In a note, Goldman equity analyst James Mitchell said he estimates that the online retailer's China business may add about $1 billion per year to its revenue growth starting in 2011, and that China may contribute about 10 percent of the company's global revenue by 2015.
The analyst, citing the potential for growth in book and electronics sales in China, raised his forecast for Amazon's compounded annual growth rate for revenues in 2010-2013 to 25 percent from 22 percent, above the Wall Street consensus projection of about 22 percent. He also raised his earnings-per-share (EPS) estimates for 2011 to $4.78 from $4.66, and for 2012 to $6.10 from $5.76.
Apple was expected to unveil a new iPhone on June 7, with analysts predicting that Chief Executive Officer Steve Jobs will deliver a refashioned chassis and added features designed to fend off a threat from Google Inc.
Jobs is set to give the keynote address at the company's Worldwide Developers Conference in San Francisco, a forum he typically uses to showcase new products. Apple has updated the iPhone each summer since the device's debut in June 2007.
In a note, Choe said he expects the focus at the conference to be the new OS 4 operating system for the iPhone, as well as the refreshed iPhone model. Choe noted that OS 4 provides "substantial software enhancements with multitasking, folders, enhanced e-mail, iBooks, iAd [mobile advertising platform], and enterprise features." He said he expects the key features to be the new A4 processor for enhanced processing speed and low power usage, a large battery for longer life, and a camera on the front of the device for video chat.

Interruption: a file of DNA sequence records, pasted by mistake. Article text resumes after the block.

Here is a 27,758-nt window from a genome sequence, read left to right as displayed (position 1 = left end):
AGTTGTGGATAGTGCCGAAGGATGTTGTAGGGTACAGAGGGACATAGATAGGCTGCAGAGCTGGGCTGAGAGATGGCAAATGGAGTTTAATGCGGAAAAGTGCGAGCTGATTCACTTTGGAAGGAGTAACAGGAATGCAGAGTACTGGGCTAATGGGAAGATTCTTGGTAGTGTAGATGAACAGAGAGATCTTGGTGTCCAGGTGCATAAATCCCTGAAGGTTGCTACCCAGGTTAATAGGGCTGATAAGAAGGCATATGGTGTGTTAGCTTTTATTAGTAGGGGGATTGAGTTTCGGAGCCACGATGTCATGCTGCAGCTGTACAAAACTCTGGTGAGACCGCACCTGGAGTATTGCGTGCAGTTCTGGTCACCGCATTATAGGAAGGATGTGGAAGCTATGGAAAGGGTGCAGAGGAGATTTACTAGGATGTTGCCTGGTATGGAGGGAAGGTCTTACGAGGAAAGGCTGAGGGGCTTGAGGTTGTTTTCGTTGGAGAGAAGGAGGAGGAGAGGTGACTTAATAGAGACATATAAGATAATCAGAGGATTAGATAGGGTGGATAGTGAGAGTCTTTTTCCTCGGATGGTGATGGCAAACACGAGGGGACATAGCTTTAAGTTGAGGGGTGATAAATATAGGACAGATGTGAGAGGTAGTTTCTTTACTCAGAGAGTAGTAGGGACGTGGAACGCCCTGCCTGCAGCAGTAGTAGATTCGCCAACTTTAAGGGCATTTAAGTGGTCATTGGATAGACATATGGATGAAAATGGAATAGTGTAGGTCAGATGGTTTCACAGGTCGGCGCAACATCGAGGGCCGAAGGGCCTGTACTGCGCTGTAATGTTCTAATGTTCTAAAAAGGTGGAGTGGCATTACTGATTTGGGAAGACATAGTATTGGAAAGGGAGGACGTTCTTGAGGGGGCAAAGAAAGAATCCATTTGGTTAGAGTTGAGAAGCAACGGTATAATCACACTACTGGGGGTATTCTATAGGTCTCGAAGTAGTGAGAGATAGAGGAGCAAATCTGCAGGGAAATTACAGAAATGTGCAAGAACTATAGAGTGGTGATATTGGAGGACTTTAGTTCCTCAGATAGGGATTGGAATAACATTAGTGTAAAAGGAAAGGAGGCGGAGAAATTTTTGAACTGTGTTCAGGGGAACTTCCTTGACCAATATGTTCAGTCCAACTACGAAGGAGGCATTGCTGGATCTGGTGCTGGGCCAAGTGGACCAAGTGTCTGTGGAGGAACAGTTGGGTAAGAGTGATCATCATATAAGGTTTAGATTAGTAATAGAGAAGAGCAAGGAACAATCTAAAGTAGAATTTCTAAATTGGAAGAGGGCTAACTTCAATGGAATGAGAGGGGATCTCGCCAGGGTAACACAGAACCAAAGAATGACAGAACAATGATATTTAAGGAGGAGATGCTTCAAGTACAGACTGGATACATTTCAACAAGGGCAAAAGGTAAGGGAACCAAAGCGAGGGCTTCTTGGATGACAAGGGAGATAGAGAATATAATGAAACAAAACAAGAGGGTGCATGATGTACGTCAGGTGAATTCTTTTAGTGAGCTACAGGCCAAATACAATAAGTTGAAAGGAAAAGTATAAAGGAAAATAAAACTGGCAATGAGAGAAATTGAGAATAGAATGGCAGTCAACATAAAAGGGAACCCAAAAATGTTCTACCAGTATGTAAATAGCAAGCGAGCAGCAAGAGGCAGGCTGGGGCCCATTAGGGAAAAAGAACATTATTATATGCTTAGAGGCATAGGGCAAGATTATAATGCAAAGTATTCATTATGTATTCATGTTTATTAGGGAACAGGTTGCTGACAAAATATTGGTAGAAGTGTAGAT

Choe said that with the company's December 2009 acquisition of music-streaming service Lala, and its "massive" data center in North Carolina, he expects Apple "to move iTunes to the cloud so users can stream and access content from anywhere."
In a note, Ceraso said he thinks the current Wall Street consensus estimate for the automaker's 2011 earnings "would require a profit margin that meets or exceeds Ford's all-time highs from the late 1990s."
"[W]e do not think Ford's current product profile or market position warrant such a lofty profit margin," Ceraso wrote.
The analyst said that in the late 1990s, as much as 90 percent of Ford's U.S. sales volume was in product segments where the company held a dominant market position of 20 percent or more. Through the mid- and late 2000s, the share of sales in dominant segments sank to the 40-to-60-percent range, he said; "unfortunately, profitability followed." Ceraso said that year-to-date in 2010, Ford's volume in dominant segments is in the 55-to-60-percent range. "We forecast it will rise to about 65 percent next year, which is a big improvement from [around] 40 percent in 2008-2009, but may not support record profitability," he said.
The analyst said that he was maintaining an underperform rating "in light of what still seems to be very bullish sentiment toward the stock that may prove to outstrip reality."
Intuit Inc.: UBS Securities initiated coverage on shares of Intuit Inc. (INTU), the world's biggest maker of tax-preparation software, with a buy rating and $43 price target on June 7.
In a note, UBS equity analyst Brent Thill said that Intuit has the dominant software franchise for small businesses and tax filers, "yet we believe low [market] penetration affords potential for double-digit [revenue] growth even from fiscal 2009's sizable $3.1 billion." Thill said that with 96 percent of the company's revenues coming from the U.S., Intuit has minimal exposure to the EMEA (Europe, Middle East, and Africa) economies.
"We are comfortable recommending this high-quality story with renewed growth, expanding profitability, and generous cash-flow generation," Thill wrote.